On Wine: With or without food?
Posted: 04/21/2011 01:13:51 PM PDT
Updated: 04/21/2011 01:13:51 PM PDT
The California wine industry, taking its cue from European wine culture, long has preached the pleasures of lingering over a meal with a bottle of wine. Entire books have been written about pairing wine with the appropriate foods. I once heard Julia Child declare to a wine gathering that "any meal without wine, with the possible exception of breakfast, is uncivilized."
But wait. A funny thing happened on our way to becoming the world's largest wine-consuming nation. American wine lovers don't necessarily see wine as something to be drunk with food. Recent research shows that nearly 60 percent of the wine consumed by avid U.S. wine drinkers does not accompany a meal. About one-quarter of the wine they drink is consumed on its own, in situations where food of any kind is a no-show. One-third of the wine is consumed with snacks or appetizers, or while the consumer is preparing a meal.
"The industry spends so much time on wine and food pairing," says Christian Miller, research director of Wine Opinions, the California-based market-research firm that conducted the study, "and the implication is that the public" doesn't care that much.
Rather, Miller says, Americans are "developing a notion of wine as a drink." More than half the respondents report drinking wine at casual non-meal get-togethers at home. "That's a wine occasion, not a food occasion," Miller says.
Even though this applies to wine drinkers of all ages, he adds, so-called millennials "are leading the charge." Three-quarters of this group born after 1980 say they "kick back over a bottle of wine" with their friends.
Some other surprising findings were in the Wine Opinions research. When I think of wines that are drunk on their own, as an aperitif or with appetizers -- wines that are called "sippers" in my house -- I generally think of lighter whites or maybe sparkling wines. But a majority of high-frequency wine drinkers (defined as drinking wine daily or several times a week) in the survey do not classify certain types of wines as stand-alone wines and other types as wines that should be consumed with food.
In fact, dry red wine, the leading type of wine for all occasions, is also the leading category of wine consumed without food. It was followed distantly by dry white wine, then by semisweet, off-dry or sparkling wines. "The notion that wine without food should be lighter or white," Miller says, doesn't hold up anymore. Nearly half of respondents reported drinking dry red wines without food weekly or even more often, Miller says.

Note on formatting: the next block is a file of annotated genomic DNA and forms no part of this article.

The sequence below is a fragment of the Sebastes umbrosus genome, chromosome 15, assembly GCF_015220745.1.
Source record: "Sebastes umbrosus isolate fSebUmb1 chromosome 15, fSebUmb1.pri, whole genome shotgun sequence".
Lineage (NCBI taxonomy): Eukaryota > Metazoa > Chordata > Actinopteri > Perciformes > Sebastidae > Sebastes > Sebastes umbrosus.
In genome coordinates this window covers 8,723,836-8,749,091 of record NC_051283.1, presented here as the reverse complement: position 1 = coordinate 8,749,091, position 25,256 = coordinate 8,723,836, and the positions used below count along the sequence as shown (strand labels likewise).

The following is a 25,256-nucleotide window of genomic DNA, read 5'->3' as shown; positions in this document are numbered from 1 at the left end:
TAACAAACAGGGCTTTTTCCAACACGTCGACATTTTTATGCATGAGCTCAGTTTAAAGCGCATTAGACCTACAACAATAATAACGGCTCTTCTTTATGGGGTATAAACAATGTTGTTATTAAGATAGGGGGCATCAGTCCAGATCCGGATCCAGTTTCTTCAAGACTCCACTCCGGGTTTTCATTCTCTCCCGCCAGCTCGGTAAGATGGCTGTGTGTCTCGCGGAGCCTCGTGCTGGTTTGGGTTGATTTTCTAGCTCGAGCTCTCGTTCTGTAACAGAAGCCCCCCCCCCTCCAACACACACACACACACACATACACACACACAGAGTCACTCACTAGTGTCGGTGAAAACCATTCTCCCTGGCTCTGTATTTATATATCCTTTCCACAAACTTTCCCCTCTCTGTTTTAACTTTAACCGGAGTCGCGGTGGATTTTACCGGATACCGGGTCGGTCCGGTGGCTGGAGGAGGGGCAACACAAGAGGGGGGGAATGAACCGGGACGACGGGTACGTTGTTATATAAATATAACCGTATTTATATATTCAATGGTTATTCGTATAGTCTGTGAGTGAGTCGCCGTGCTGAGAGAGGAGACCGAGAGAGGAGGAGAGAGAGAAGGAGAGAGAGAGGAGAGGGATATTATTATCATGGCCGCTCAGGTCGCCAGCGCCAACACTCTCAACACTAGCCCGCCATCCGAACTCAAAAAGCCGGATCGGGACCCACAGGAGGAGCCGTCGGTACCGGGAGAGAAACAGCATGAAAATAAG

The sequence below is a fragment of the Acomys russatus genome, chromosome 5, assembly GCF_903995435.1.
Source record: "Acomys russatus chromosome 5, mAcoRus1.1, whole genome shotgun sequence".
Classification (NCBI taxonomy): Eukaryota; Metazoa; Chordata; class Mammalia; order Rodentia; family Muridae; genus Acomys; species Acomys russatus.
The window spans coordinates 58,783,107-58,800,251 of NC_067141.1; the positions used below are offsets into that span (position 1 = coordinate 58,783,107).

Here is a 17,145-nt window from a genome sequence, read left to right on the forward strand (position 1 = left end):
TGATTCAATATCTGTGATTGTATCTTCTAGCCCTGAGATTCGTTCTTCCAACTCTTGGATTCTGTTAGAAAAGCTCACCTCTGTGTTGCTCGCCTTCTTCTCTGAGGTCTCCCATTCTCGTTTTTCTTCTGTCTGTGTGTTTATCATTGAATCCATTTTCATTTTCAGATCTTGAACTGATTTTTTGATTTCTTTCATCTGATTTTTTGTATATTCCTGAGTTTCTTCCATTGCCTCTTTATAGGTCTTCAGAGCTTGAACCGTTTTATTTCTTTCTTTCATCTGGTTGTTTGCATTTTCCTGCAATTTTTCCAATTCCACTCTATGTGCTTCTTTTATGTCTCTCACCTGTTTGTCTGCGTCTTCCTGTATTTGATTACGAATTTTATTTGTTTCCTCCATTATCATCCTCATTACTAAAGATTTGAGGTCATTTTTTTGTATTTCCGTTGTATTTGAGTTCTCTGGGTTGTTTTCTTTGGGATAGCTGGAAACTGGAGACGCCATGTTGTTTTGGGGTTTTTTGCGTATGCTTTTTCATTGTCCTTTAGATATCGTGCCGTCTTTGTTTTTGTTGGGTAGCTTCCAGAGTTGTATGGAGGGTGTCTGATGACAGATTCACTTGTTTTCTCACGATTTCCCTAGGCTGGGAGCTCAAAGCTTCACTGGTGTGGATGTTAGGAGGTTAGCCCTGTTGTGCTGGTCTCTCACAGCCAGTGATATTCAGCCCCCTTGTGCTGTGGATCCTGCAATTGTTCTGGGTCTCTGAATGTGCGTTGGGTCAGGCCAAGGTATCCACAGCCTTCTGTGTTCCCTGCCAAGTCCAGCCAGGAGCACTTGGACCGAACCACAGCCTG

My first reaction to the news that so much wine is consumed without food -- or, at least, without a meal -- was to wonder whether this might explain why so many wines these days are soft, plush and low in acid. I find acidity to be essential when I drink wine with a meal, because that acidity cuts through the food and leaves you ready for more. But without food, a high-acid wine, whether red or white, can be less attractive and downright puckery to some drinkers. Where red wines are concerned, a firm tannic structure helps the wine to pair well with hearty meat dishes. But mouth-drying tannins aren't so great when you're sipping wine as a cocktail.
Although the Wine Opinions survey didn't delve into the question, Miller notes that "there's been this obsession with smoothing out tannins" in red wine. He adds, "Smoothness might be something that has paved the way for more dry reds without food."
Wine still finds its place at the table, though. "It's still the leader in what you drink with a proper meal," Miller says, "but obviously it's extended far beyond that."
While I was a little dismayed when I first heard about this research -- all those columns about pairing wine with food apparently are falling on deaf ears -- I've come to believe that it's actually a sign that the United States is developing its own wine culture. And that's a good thing.
As for me, I'll continue to drink most of my wine with meals -- although, in truth, I don't really need a reason to drink a glass of good wine.